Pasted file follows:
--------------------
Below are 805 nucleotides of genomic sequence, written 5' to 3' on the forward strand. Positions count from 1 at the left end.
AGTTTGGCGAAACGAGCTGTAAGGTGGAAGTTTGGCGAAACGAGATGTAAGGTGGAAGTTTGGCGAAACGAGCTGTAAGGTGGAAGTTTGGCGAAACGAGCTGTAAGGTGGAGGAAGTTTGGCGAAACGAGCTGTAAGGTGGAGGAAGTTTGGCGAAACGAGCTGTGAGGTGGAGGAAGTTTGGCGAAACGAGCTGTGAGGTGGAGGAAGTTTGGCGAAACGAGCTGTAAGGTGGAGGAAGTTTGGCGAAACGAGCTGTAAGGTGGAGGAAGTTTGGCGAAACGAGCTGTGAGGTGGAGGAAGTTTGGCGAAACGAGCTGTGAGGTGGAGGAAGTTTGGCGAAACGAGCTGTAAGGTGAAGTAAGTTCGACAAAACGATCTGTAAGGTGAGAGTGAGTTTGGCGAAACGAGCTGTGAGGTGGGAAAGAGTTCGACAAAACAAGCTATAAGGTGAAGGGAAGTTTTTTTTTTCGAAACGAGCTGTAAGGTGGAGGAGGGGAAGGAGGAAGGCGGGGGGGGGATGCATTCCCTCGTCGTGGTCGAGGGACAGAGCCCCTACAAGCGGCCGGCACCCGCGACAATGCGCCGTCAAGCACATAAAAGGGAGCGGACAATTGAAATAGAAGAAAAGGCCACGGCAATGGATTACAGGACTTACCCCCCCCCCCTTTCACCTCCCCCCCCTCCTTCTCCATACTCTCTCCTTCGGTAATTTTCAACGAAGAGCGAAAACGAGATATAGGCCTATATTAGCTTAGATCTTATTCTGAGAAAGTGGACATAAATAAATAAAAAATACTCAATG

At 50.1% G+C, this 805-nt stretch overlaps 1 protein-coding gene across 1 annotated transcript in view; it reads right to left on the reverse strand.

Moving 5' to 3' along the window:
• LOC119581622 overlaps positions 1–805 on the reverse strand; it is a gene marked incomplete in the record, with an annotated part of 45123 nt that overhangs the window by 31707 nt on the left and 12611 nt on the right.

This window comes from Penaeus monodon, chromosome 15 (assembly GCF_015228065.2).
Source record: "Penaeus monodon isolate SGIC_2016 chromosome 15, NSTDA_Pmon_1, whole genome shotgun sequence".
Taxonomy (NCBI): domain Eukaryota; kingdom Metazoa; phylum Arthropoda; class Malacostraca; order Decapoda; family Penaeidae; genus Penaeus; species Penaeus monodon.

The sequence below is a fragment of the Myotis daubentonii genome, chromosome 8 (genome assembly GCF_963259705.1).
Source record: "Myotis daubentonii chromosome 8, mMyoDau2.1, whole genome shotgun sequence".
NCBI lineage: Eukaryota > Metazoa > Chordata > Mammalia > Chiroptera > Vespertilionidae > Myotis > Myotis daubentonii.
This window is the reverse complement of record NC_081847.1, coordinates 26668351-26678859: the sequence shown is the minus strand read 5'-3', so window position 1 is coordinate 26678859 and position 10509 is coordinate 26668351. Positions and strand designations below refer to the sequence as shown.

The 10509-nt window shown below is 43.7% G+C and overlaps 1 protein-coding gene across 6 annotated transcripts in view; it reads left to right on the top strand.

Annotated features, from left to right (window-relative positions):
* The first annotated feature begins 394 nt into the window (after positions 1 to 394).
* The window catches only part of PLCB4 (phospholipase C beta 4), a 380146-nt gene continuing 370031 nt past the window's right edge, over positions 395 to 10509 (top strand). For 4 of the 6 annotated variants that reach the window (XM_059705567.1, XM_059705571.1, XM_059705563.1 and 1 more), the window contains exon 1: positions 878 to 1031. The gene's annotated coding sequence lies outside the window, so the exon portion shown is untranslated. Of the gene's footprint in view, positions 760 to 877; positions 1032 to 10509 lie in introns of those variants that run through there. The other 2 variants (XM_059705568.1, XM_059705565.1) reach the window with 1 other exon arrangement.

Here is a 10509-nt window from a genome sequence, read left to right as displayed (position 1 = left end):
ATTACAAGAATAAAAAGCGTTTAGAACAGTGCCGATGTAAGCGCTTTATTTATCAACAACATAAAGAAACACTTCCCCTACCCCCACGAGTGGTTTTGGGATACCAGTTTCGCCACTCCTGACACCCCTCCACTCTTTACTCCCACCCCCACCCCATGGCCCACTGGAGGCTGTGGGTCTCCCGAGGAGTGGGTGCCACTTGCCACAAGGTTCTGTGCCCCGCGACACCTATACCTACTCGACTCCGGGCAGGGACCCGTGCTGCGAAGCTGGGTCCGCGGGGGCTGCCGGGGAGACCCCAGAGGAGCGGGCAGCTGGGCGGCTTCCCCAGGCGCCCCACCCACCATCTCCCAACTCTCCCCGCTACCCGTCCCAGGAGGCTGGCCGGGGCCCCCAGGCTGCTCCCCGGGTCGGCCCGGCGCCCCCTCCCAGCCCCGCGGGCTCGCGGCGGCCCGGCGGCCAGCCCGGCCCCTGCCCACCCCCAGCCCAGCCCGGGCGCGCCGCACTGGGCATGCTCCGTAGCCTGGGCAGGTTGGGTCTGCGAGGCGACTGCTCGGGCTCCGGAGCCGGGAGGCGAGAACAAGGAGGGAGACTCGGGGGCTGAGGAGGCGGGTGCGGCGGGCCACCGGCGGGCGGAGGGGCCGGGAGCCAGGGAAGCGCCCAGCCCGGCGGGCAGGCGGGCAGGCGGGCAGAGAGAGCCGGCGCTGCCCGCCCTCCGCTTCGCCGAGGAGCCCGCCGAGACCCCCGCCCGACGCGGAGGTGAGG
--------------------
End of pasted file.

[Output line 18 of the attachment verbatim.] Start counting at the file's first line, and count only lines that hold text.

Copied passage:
ATTACAAGAATAAAAAGCGTTTAGAACAGTGCCGATGTAAGCGCTTTATTTATCAACAACATAAAGAAACACTTCCCCTACCCCCACGAGTGGTTTTGGGATACCAGTTTCGCCACTCCTGACACCCCTCCACTCTTTACTCCCACCCCCACCCCATGGCCCACTGGAGGCTGTGGGTCTCCCGAGGAGTGGGTGCCACTTGCCACAAGGTTCTGTGCCCCGCGACACCTATACCTACTCGACTCCGGGCAGGGACCCGTGCTGCGAAGCTGGGTCCGCGGGGGCTGCCGGGGAGACCCCAGAGGAGCGGGCAGCTGGGCGGCTTCCCCAGGCGCCCCACCCACCATCTCCCAACTCTCCCCGCTACCCGTCCCAGGAGGCTGGCCGGGGCCCCCAGGCTGCTCCCCGGGTCGGCCCGGCGCCCCCTCCCAGCCCCGCGGGCTCGCGGCGGCCCGGCGGCCAGCCCGGCCCCTGCCCACCCCCAGCCCAGCCCGGGCGCGCCGCACTGGGCATGCTCCGTAGCCTGGGCAGGTTGGGTCTGCGAGGCGACTGCTCGGGCTCCGGAGCCGGGAGGCGAGAACAAGGAGGGAGACTCGGGGGCTGAGGAGGCGGGTGCGGCGGGCCACCGGCGGGCGGAGGGGCCGGGAGCCAGGGAAGCGCCCAGCCCGGCGGGCAGGCGGGCAGGCGGGCAGAGAGAGCCGGCGCTGCCCGCCCTCCGCTTCGCCGAGGAGCCCGCCGAGACCCCCGCCCGACGCGGAGGTGAGG